Voices in Danger: The character of war reporting is constantly changing

Governments around the world have been responding brutally to the rise of citizen journalism

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The world is witnessing militant Iraqi groups kidnap and execute journalists like never before. Syrian state, non-state and now Islamic State (Isis) actors also target journalists. This trend of systematically targeting members of the media has widened to include citizen journalists since 2011.

Citizen journalism has manifested out of the conflict in the Middle East and the era of information warfare. Many of these citizen journalists are people made up of conflict affected, displaced individuals who articulate their stories via social media platforms. As the Arab Uprisings continue, citizen journalists harness digital media technology to reach a global audience.

According to Abdalla Salmi, former BBC Monitoring Arabic Media Analyst, “Citizen journalism reflects the press situation in countries.  The more closed a nation is, the more citizen journalists there are.” 

Salmi pointed out further that, programmes such as BBC Arabic’s “I Am the Witness” and France 24’s “Observer” and Al-Jazeera’s “The Stream” are a few mainstream examples of the digital-traditional media ecosystem that has manifested between traditional and citizen journalists.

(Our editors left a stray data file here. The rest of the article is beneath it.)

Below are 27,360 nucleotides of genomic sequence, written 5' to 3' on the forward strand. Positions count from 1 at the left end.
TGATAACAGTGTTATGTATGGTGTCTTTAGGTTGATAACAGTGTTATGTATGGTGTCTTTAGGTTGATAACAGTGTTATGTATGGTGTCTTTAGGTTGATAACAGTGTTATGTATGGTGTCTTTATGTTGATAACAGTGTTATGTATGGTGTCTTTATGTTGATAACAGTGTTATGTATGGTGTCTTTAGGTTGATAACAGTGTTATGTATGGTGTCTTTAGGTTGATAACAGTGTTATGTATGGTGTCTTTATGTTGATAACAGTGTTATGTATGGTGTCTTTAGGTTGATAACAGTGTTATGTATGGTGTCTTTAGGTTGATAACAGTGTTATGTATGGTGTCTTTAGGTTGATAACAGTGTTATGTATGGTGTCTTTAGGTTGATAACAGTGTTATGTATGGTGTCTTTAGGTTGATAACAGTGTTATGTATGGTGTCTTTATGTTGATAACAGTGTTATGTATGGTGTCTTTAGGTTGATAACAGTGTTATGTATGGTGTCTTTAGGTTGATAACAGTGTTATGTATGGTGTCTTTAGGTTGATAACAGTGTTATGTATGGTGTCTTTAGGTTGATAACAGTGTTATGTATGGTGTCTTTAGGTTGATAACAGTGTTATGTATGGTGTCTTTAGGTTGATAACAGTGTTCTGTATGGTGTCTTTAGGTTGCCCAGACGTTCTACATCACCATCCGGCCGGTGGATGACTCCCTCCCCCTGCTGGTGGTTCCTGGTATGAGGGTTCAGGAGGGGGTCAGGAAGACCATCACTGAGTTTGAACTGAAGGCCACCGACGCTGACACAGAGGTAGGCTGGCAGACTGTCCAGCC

The surveillance and targeting of citizen journalists has risen steadily. Bloggers are routinely arrested, sometimes tortured for false confessions or die in detention. Civil society groups and human rights NGOs have reported that Iranian authorities have installed draconian internet café laws to monitor internet café users; giving the authorities full power to target and arrest both internet café owners and users. 

During the uprising in Libya in 2011, state television reported very little information on the conflict. Citizen journalism, however, showed a very different picture.  Social media provided an anonymous and instant reporting mechanism through which to relay events unfolding in real-time. BBC Monitoring found that citizen journalists in Libya were significant in providing information that helped topple the Gaddafi regime.


Recent trends in Libya show that different actors in power are now utilising and allowing mainstream media to put forward diverse viewpoints. Due to a better free flow of independent reporting, the number of citizen journalists within Libya has lessened.  

Mainstream war reporting is transforming with the changing character of warfare. The targeting of the press is a trend that has steadily increased since the Iraq War.  To date, the highest number of journalist casualties was during the Iraq War in 2007, and second highest in 2006.

Would the world have known, in real-time, the detailed atrocities that have taken place throughout the Arab Uprisings, without the harnessing of digital media technology and the rise of citizen journalism?  Most likely, not.  The question that now remains is how such an ever-changing character will continue to reinvent itself.